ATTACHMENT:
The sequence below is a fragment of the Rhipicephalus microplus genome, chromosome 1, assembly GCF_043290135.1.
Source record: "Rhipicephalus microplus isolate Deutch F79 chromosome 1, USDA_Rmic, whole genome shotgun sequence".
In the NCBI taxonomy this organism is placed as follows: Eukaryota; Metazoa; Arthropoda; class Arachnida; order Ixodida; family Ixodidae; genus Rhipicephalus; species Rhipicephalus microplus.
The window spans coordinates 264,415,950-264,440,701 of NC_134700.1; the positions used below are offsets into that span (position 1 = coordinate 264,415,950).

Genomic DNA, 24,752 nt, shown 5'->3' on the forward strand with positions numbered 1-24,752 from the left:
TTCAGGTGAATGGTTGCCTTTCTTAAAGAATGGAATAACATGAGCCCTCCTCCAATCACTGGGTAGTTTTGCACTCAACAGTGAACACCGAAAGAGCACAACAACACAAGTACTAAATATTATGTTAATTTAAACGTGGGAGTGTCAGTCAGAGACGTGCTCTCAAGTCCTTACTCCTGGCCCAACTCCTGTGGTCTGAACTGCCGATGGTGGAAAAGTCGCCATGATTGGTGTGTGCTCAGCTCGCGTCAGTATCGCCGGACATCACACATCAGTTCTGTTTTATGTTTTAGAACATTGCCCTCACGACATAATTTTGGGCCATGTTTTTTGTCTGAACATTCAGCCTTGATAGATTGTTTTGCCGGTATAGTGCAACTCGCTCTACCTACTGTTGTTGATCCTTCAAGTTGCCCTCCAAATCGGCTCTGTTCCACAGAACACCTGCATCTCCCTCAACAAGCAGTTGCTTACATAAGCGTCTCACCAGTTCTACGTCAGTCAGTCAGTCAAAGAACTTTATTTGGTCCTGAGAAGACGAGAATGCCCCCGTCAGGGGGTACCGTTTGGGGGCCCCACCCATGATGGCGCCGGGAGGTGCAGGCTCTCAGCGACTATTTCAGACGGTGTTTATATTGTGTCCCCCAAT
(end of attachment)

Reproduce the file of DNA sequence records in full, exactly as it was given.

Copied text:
The sequence below is a fragment of the Rhipicephalus microplus genome, chromosome 1, assembly GCF_043290135.1.
Source record: "Rhipicephalus microplus isolate Deutch F79 chromosome 1, USDA_Rmic, whole genome shotgun sequence".
In the NCBI taxonomy this organism is placed as follows: Eukaryota; Metazoa; Arthropoda; class Arachnida; order Ixodida; family Ixodidae; genus Rhipicephalus; species Rhipicephalus microplus.
The window spans coordinates 264,415,950-264,440,701 of NC_134700.1; the positions used below are offsets into that span (position 1 = coordinate 264,415,950).

Genomic DNA, 24,752 nt, shown 5'->3' on the forward strand with positions numbered 1-24,752 from the left:
TTCAGGTGAATGGTTGCCTTTCTTAAAGAATGGAATAACATGAGCCCTCCTCCAATCACTGGGTAGTTTTGCACTCAACAGTGAACACCGAAAGAGCACAACAACACAAGTACTAAATATTATGTTAATTTAAACGTGGGAGTGTCAGTCAGAGACGTGCTCTCAAGTCCTTACTCCTGGCCCAACTCCTGTGGTCTGAACTGCCGATGGTGGAAAAGTCGCCATGATTGGTGTGTGCTCAGCTCGCGTCAGTATCGCCGGACATCACACATCAGTTCTGTTTTATGTTTTAGAACATTGCCCTCACGACATAATTTTGGGCCATGTTTTTTGTCTGAACATTCAGCCTTGATAGATTGTTTTGCCGGTATAGTGCAACTCGCTCTACCTACTGTTGTTGATCCTTCAAGTTGCCCTCCAAATCGGCTCTGTTCCACAGAACACCTGCATCTCCCTCAACAAGCAGTTGCTTACATAAGCGTCTCACCAGTTCTACGTCAGTCAGTCAGTCAAAGAACTTTATTTGGTCCTGAGAAGACGAGAATGCCCCCGTCAGGGGGTACCGTTTGGGGGCCCCACCCATGATGGCGCCGGGAGGTGCAGGCTCTCAGCGACTATTTCAGACGGTGTTTATATTGTGTCCCCCAAT